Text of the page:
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12 NAVY NEWS, JULY 2009
640
The age of extremes
YOU have to hand it to
the great German city from the
HMS Penzance: she
mouth of the Elbe – the river’s
doesn’t go for the middle
ferocious currents meant that at
times the minehunter was doing
ground. barely 5kts.
Martinique ..................1762
It’s either been very big – or From there it was on to another
Atlantic .......................1940
miniscule – so far on her spring major city, Portsmouth, for a
Battle Honours
and summer European ‘tour’. quick spot of maintenance, before
First, the small. Thanks to her resuming mine warfare tasks in
Class: Sandown-class mine
size, the 450-ton vessel can visit UK waters.
counter-measures vessel
places many of her larger RN The Sandown-class warship is
Pennant number: M106
companions cannot. currently home to MCM1 Crew
Builder: Vosper Thornycroft,
Such as Fort William. The 4 – one of eight ships’ companies
Woolston
minehunter slipped through the which rotate around the entire
Launched: March 11, 1997
Corran Narrows and into Loch squadron.
Commissioned: May 14,
Linnhe. Until the early spring, Crew 4
1998
There she demonstrated what could be found operating HMS
Displacement: 450 tons
she can do as local schoolchildren Pembroke in the Gulf.
Length: 172ft (52.5m)
and Sea Cadets came on board. Penzance’s younger sister
Beam: 34ft (10.5m)
Fort William was a veritable was their home for two years;
Draught: 7½ft (2.3m)
metropolis compared with the sailors guided the ship out
Speed: 13kt
Penzance’s next port of call along of refit, through the rigours of
Complement: 34-40
Scotland’s west coast, however. Operational Sea Training, then
Propulsion: 2 x Paxman es
With such a small ship’s took Pembroke to Bahrain as one
Valenta diesels generating
company, it’s pretty tricky for a half of the duo (Grimsby was her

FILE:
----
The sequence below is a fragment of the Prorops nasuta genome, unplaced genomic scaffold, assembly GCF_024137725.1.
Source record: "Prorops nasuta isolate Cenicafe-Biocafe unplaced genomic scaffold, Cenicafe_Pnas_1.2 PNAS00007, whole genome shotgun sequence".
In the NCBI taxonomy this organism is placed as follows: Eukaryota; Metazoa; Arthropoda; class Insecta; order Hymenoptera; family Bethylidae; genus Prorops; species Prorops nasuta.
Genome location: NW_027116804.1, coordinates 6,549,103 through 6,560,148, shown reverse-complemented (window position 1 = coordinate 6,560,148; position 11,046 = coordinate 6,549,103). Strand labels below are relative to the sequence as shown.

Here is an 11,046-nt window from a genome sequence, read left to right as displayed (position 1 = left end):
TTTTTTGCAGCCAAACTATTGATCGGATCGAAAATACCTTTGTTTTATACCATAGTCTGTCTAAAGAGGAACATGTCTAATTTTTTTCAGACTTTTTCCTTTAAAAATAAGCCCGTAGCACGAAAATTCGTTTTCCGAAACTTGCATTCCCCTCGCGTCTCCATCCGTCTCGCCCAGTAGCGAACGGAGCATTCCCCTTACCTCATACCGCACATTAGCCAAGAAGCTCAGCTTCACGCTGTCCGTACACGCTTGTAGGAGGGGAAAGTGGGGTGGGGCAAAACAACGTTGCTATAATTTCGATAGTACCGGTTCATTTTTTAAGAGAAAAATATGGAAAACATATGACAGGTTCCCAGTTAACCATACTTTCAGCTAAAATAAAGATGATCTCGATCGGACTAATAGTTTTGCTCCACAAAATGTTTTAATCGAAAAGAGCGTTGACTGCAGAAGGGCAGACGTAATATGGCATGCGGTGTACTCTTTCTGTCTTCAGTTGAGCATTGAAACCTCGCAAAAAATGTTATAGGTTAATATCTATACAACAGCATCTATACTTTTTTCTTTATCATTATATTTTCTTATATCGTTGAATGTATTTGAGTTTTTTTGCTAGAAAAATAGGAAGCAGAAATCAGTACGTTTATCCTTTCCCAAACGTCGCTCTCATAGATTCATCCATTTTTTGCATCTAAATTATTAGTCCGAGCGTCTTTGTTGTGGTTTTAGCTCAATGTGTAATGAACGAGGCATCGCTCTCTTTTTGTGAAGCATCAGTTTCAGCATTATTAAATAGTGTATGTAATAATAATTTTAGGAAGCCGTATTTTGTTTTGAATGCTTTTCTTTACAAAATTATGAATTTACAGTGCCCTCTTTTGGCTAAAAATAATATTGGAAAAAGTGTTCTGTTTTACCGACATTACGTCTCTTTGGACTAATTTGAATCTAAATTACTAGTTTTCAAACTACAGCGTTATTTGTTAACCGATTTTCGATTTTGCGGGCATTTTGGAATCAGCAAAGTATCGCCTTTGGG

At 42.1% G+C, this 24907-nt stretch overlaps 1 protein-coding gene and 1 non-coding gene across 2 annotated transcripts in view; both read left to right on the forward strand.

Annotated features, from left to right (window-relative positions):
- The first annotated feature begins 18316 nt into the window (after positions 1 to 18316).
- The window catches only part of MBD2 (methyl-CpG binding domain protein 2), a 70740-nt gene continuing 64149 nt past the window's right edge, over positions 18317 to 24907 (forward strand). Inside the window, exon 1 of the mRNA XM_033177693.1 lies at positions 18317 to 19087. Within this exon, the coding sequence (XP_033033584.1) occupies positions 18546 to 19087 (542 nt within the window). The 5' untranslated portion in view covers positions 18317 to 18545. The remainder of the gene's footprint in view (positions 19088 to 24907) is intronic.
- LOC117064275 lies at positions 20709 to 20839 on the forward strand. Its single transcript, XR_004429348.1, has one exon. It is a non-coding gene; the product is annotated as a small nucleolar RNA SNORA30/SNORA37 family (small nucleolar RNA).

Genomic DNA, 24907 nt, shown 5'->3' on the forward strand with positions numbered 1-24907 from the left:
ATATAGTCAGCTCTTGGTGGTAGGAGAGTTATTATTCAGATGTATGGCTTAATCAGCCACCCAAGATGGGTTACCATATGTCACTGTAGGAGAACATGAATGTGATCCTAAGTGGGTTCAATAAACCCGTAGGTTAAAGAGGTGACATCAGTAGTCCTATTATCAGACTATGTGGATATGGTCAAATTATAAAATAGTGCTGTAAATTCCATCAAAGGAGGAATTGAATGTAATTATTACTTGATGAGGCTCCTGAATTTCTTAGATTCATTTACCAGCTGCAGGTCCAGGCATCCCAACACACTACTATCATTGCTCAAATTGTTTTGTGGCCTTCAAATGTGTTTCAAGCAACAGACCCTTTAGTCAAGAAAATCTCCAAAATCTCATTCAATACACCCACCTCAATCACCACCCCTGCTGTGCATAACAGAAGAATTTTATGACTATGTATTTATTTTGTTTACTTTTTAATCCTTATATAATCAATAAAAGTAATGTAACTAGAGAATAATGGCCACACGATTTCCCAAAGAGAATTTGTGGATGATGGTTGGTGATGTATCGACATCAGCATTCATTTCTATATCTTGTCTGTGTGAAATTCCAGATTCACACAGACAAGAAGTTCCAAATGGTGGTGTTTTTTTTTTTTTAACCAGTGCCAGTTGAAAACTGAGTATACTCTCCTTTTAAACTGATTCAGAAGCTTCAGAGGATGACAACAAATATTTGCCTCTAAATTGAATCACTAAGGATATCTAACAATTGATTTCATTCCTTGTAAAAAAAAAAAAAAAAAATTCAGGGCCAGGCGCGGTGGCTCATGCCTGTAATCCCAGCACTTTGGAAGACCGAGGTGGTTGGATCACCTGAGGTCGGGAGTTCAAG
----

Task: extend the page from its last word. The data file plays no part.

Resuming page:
1,523hp; Voith-Schneider
Sandown to (temporarily) increase partner) replacing HMS Ramsey
propulsion; 2 x Schottel bow
the populace of a port by ten per and Blyth.
thrusters
cent. Once back in Scotland, Crew
Range: 2,500 nautical miles
But not in the tiny fishing 4 spent some time on leave, then
at 12kt
village of Kinlochbervie, a dozen began getting used to Penzance –
Sensors: Type 2093 mine
miles south of Cape Wrath, home there are slight differences among
search and classification
to barely 400 people. the eight Sandowns.
sonar
And a sizeable number of Once accustomed to their new
Armament: 1 x 30mm; 1
those, led by pupils from the local surroundings, the ship’s company
x Minigun; Seafox mine
high school, filed aboard during was thrown in at the deep end:
disposal system
Penzance’s weekend stay. a lovely spell of OST. Clearly,
Motto: diligenter pensa
Aboard for both Scottish visits they passed because since then the
(Diligent thought)
was the local RN commander, ship’s been ‘on tour’.
Facts and figur
Cdre Charles Stevenson, Naval The Sandown is the fourth The second battle honour was
Regional Commander for Scotland bearer of the name of the Cornish added by the ill-fated Penzance
and Northern Ireland. town. No.3.
Rather more visitors were The fi rst was a sixth-rate which The sloop was sunk by U-boat
welcomed at port No.3, the great served at the turn of 17th-18th ace Victor Oehrn in U37 while
city of Hamburg (as we featured Centuries. The second Penzance, escorting convoy SC1 off Iceland
last month). What we didn’t tell a fi fth-rate, earned the name’s fi rst in August 1940. Seven men from
you was the ‘fun’ Penzance had battle honour in the Caribbean her 97 crew were picked up by a
getting there. during 19 years’ service in the merchant ship – which in turn was
It takes nine hours to reach mid-18th Century. sunk that same night by U37.
● HMS Penzance about to conduct winching drills – as seen from a Sea King from HMS Gannet – during
the ship’s attachment to NATO, prior to the current crew taking charge of her
Picture: WO1 Ian Arthur, FRPU North
HEROES OF THE ROYAL NAVY No.63
photographic
Boatswain John Sheppard VC
IN SIX years of conflict, there were episodes And then the captain waited for the night to
in the war at sea where individual bravery – be torn by the sound of a Russian warship being